B: Right. The other thing I would say is all those guys in the production room worked on Highly Questionable. I did Highly Questionable for four years. The liberating thing about that show and the most important thing I picked up was the importance of demonstrating to the audience that you are having a good time.
HQ was a good time. When I stopped doing that show…There was about a year between me leaving Highly Questionable and starting this show. There was a noticeable effect on my life in that I had lost five days a week of fun and replaced it with nothing.
What we are doing here is having fun and we’re trying to put that on the screen as much as possible. We’ve been doing this now for what? Like 3 months? Has there been a bad day?
B: No one has come in with an attitude or had people talking like “hey, we gotta play it easy with this person”. I can’t think of a time or a day where there isn’t laughing throughout this.
P: And we understand each other. So when there are moments of tension on screen, we know at the end of the day that we are cool. Part of the fun of the TV show is you get to be a heightened version of yourself, but ultimately we know we’re cool and we’re going to land in the same place.
That means usually there are no bad days. That’s the accessibility of it. Our bet is if you see us on screen having fun, you would like to join in on that.
D: You guys haven’t done a guest or brought in a third voice on any shows, right?
P: Yes. Right.
D: I am not faulting any shows that do add a third voice or bring in a new voice from time to time, but that is probably a tribute to your chemistry that you can keep this thing rolling and stay entertaining without having to do that.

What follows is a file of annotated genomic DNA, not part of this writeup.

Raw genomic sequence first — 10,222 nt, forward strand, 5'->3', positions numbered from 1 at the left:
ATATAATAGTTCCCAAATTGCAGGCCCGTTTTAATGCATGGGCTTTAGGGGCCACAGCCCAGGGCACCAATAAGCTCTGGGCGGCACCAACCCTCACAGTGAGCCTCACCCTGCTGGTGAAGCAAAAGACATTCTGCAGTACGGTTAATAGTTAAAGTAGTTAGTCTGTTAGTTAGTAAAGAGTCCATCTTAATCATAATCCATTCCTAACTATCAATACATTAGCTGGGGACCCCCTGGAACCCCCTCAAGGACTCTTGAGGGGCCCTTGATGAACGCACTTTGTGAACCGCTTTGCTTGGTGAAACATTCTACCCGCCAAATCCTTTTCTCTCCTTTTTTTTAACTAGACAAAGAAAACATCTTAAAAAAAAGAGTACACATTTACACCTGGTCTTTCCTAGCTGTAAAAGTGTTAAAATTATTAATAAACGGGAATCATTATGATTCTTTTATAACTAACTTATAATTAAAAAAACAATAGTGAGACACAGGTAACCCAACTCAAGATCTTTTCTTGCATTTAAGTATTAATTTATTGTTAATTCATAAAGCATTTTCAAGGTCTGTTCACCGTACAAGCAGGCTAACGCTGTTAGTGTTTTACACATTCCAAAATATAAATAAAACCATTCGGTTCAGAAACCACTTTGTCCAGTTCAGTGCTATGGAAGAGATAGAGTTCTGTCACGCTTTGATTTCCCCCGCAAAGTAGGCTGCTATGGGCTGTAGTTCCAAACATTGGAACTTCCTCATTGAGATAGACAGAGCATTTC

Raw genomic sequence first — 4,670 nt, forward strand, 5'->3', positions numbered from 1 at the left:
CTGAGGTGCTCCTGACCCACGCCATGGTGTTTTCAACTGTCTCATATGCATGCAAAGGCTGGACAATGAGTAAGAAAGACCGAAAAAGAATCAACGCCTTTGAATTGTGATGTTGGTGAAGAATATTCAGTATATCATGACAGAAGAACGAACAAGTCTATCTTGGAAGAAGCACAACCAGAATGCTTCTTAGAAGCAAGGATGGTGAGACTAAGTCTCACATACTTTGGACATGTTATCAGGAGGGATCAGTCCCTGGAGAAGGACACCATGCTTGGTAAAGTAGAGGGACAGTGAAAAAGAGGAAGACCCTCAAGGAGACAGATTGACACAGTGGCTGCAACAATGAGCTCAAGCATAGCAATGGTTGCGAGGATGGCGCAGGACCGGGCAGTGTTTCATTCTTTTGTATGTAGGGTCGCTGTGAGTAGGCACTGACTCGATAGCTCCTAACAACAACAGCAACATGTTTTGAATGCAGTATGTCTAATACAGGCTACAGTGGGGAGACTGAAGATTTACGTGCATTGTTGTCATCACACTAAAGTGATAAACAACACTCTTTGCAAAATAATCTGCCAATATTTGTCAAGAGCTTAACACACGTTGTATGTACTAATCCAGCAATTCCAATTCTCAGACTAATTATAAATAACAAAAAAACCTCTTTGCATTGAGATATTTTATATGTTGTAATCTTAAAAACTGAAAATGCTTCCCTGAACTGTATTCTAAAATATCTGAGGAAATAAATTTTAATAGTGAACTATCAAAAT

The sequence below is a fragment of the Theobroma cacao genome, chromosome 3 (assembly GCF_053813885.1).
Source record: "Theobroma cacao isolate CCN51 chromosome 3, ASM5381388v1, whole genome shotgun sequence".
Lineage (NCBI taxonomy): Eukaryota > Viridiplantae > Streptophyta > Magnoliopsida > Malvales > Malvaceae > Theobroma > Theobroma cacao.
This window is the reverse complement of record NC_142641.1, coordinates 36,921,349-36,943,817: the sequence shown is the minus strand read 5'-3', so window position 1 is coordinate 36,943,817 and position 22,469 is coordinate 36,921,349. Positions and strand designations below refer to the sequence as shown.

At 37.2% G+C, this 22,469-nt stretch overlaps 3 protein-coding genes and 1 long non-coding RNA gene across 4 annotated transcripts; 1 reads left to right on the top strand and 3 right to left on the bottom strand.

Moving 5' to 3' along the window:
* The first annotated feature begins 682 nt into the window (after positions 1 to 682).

B: I don’t think that our show, particularly in the half hour format is conducive to bringing in our guest. I mean, I think there are people that would be really good. (Dominique) Foxworth would be good.
P: Yeah. Mina (Kimes). I mean there is a roster of people that we like and respect.
B: Right, but this show isn’t built to have someone come in and give you a draft breakdown. That’s not really the way that we are doing this as of right now. That is a bit different than the way the other shows on the network are formatted.
D: Was it last week you had Spencer Hall on your podcast to talk college football?
D: Right, so you and Spencer clearly get along and he seems like a guy that can roll, but bringing him in would be doing a very different thing than what makes High Noon worth watching.
P: I think if we were going to do a guest segment, we would have done it in our hour-long format where the D-block was “This Blank Story”. It was a four minute piece on one thing. That theoretically could have been a guest, but we just enjoyed getting deep into stuff.
Our challenge and our task is how do you bring that into a thirty minute show. Maybe we’ll bring it back for certain times when it is called for, but our inclination is to just talk to each other more. That’s what’s entertaining…to me at least.
D: So when you find out you’re moving to 4pm and the show is going to thirty minutes, was there a panic at all because of what you had built, or…well, what do you feel about it?
B: I used to work the noon shift. Now I work at 4. By and large it wasn’t a signal from the company about anything negative.
P: It was the opposite actually.
B: Right, but even if it wasn’t, what am I going to say? “No I’m not”?
The way I keep describing the move is if they had said in the beginning of this whole process all of the things they had said in the lead up to giving us our own show and then instead of saying “it will air from noon until one” they said “it will air from 4 to 4:30,” who is saying no? Nobody is saying no! It’s not a change in that way.